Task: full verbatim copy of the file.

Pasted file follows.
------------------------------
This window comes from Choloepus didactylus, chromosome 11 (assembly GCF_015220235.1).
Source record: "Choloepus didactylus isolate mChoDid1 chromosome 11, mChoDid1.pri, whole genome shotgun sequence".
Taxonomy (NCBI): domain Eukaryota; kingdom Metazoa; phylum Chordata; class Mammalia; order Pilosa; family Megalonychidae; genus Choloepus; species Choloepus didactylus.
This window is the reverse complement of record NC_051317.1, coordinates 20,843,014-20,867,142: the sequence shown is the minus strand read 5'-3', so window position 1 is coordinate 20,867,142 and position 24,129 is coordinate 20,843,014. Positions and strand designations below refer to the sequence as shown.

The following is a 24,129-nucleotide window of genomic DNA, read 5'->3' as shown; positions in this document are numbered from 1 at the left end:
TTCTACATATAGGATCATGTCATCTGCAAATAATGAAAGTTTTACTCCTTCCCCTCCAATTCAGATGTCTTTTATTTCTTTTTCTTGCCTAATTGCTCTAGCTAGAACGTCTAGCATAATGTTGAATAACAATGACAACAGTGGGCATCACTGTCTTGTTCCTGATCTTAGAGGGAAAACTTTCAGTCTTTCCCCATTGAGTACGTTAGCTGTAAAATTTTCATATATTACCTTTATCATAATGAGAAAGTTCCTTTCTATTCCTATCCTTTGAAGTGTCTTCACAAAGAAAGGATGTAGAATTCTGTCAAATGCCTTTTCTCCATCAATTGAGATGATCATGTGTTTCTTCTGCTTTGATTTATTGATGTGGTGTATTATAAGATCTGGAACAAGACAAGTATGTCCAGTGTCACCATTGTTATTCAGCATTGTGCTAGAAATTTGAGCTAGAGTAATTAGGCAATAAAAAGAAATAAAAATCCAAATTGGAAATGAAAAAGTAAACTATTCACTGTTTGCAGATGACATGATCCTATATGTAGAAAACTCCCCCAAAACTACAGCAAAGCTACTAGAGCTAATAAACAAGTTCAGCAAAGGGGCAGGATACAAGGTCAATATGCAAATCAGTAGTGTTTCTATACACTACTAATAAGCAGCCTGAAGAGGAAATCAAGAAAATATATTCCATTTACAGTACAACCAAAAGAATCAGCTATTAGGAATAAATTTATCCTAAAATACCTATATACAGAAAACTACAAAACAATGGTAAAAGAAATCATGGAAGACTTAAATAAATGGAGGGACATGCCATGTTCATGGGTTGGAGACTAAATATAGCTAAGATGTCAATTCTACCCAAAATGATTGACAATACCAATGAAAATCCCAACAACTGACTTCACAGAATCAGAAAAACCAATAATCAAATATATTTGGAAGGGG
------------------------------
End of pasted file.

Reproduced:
This window comes from Choloepus didactylus, chromosome 11 (assembly GCF_015220235.1).
Source record: "Choloepus didactylus isolate mChoDid1 chromosome 11, mChoDid1.pri, whole genome shotgun sequence".
Taxonomy (NCBI): domain Eukaryota; kingdom Metazoa; phylum Chordata; class Mammalia; order Pilosa; family Megalonychidae; genus Choloepus; species Choloepus didactylus.
This window is the reverse complement of record NC_051317.1, coordinates 20,843,014-20,867,142: the sequence shown is the minus strand read 5'-3', so window position 1 is coordinate 20,867,142 and position 24,129 is coordinate 20,843,014. Positions and strand designations below refer to the sequence as shown.

The following is a 24,129-nucleotide window of genomic DNA, read 5'->3' as shown; positions in this document are numbered from 1 at the left end:
TTCTACATATAGGATCATGTCATCTGCAAATAATGAAAGTTTTACTCCTTCCCCTCCAATTCAGATGTCTTTTATTTCTTTTTCTTGCCTAATTGCTCTAGCTAGAACGTCTAGCATAATGTTGAATAACAATGACAACAGTGGGCATCACTGTCTTGTTCCTGATCTTAGAGGGAAAACTTTCAGTCTTTCCCCATTGAGTACGTTAGCTGTAAAATTTTCATATATTACCTTTATCATAATGAGAAAGTTCCTTTCTATTCCTATCCTTTGAAGTGTCTTCACAAAGAAAGGATGTAGAATTCTGTCAAATGCCTTTTCTCCATCAATTGAGATGATCATGTGTTTCTTCTGCTTTGATTTATTGATGTGGTGTATTATAAGATCTGGAACAAGACAAGTATGTCCAGTGTCACCATTGTTATTCAGCATTGTGCTAGAAATTTGAGCTAGAGTAATTAGGCAATAAAAAGAAATAAAAATCCAAATTGGAAATGAAAAAGTAAACTATTCACTGTTTGCAGATGACATGATCCTATATGTAGAAAACTCCCCCAAAACTACAGCAAAGCTACTAGAGCTAATAAACAAGTTCAGCAAAGGGGCAGGATACAAGGTCAATATGCAAATCAGTAGTGTTTCTATACACTACTAATAAGCAGCCTGAAGAGGAAATCAAGAAAATATATTCCATTTACAGTACAACCAAAAGAATCAGCTATTAGGAATAAATTTATCCTAAAATACCTATATACAGAAAACTACAAAACAATGGTAAAAGAAATCATGGAAGACTTAAATAAATGGAGGGACATGCCATGTTCATGGGTTGGAGACTAAATATAGCTAAGATGTCAATTCTACCCAAAATGATTGACAATACCAATGAAAATCCCAACAACTGACTTCACAGAATCAGAAAAACCAATAATCAAATATATTTGGAAGGGG